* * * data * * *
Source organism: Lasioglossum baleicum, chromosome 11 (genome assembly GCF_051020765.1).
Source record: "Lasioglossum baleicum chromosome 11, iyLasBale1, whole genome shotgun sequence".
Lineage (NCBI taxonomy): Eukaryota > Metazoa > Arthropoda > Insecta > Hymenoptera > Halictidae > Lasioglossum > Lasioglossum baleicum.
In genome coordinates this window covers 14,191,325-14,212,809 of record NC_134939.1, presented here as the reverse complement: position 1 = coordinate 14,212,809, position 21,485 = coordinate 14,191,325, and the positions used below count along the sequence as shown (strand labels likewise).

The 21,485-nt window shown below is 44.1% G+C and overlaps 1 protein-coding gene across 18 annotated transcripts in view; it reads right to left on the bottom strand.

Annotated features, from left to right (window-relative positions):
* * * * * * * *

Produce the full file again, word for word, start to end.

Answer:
Source organism: Lasioglossum baleicum, chromosome 11 (genome assembly GCF_051020765.1).
Source record: "Lasioglossum baleicum chromosome 11, iyLasBale1, whole genome shotgun sequence".
Lineage (NCBI taxonomy): Eukaryota > Metazoa > Arthropoda > Insecta > Hymenoptera > Halictidae > Lasioglossum > Lasioglossum baleicum.
In genome coordinates this window covers 14,191,325-14,212,809 of record NC_134939.1, presented here as the reverse complement: position 1 = coordinate 14,212,809, position 21,485 = coordinate 14,191,325, and the positions used below count along the sequence as shown (strand labels likewise).

The 21,485-nt window shown below is 44.1% G+C and overlaps 1 protein-coding gene across 18 annotated transcripts in view; it reads right to left on the bottom strand.

Annotated features, from left to right (window-relative positions):